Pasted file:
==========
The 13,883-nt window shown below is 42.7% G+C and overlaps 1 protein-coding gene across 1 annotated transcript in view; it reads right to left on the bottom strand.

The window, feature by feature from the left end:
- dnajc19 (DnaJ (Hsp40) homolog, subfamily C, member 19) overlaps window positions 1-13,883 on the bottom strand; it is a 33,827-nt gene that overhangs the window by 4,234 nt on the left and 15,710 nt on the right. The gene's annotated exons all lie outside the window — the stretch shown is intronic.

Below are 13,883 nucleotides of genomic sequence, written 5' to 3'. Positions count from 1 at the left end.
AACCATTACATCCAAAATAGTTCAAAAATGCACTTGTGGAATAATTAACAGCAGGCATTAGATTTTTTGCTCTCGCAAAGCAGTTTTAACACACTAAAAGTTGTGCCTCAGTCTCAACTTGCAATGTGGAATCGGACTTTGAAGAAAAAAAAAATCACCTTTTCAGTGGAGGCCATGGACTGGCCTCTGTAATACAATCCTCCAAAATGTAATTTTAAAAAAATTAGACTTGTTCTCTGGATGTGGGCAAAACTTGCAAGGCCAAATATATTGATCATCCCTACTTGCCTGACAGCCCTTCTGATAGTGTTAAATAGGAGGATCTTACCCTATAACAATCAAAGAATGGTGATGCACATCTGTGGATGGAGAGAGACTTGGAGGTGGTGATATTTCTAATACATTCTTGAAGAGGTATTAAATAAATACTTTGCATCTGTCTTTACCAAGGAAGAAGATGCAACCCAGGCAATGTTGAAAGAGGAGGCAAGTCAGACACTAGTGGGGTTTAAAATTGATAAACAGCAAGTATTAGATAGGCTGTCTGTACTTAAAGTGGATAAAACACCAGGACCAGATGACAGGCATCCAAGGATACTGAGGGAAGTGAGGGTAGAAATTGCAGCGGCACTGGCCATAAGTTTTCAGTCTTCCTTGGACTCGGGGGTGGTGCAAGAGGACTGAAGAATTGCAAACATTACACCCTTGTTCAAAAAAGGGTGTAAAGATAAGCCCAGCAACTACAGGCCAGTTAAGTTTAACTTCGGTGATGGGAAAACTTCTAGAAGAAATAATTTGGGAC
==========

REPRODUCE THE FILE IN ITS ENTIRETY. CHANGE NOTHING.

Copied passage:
The 13,883-nt window shown below is 42.7% G+C and overlaps 1 protein-coding gene across 1 annotated transcript in view; it reads right to left on the bottom strand.

The window, feature by feature from the left end:
- dnajc19 (DnaJ (Hsp40) homolog, subfamily C, member 19) overlaps window positions 1-13,883 on the bottom strand; it is a 33,827-nt gene that overhangs the window by 4,234 nt on the left and 15,710 nt on the right. The gene's annotated exons all lie outside the window — the stretch shown is intronic.

Below are 13,883 nucleotides of genomic sequence, written 5' to 3'. Positions count from 1 at the left end.
AACCATTACATCCAAAATAGTTCAAAAATGCACTTGTGGAATAATTAACAGCAGGCATTAGATTTTTTGCTCTCGCAAAGCAGTTTTAACACACTAAAAGTTGTGCCTCAGTCTCAACTTGCAATGTGGAATCGGACTTTGAAGAAAAAAAAAATCACCTTTTCAGTGGAGGCCATGGACTGGCCTCTGTAATACAATCCTCCAAAATGTAATTTTAAAAAAATTAGACTTGTTCTCTGGATGTGGGCAAAACTTGCAAGGCCAAATATATTGATCATCCCTACTTGCCTGACAGCCCTTCTGATAGTGTTAAATAGGAGGATCTTACCCTATAACAATCAAAGAATGGTGATGCACATCTGTGGATGGAGAGAGACTTGGAGGTGGTGATATTTCTAATACATTCTTGAAGAGGTATTAAATAAATACTTTGCATCTGTCTTTACCAAGGAAGAAGATGCAACCCAGGCAATGTTGAAAGAGGAGGCAAGTCAGACACTAGTGGGGTTTAAAATTGATAAACAGCAAGTATTAGATAGGCTGTCTGTACTTAAAGTGGATAAAACACCAGGACCAGATGACAGGCATCCAAGGATACTGAGGGAAGTGAGGGTAGAAATTGCAGCGGCACTGGCCATAAGTTTTCAGTCTTCCTTGGACTCGGGGGTGGTGCAAGAGGACTGAAGAATTGCAAACATTACACCCTTGTTCAAAAAAGGGTGTAAAGATAAGCCCAGCAACTACAGGCCAGTTAAGTTTAACTTCGGTGATGGGAAAACTTCTAGAAGAAATAATTTGGGAC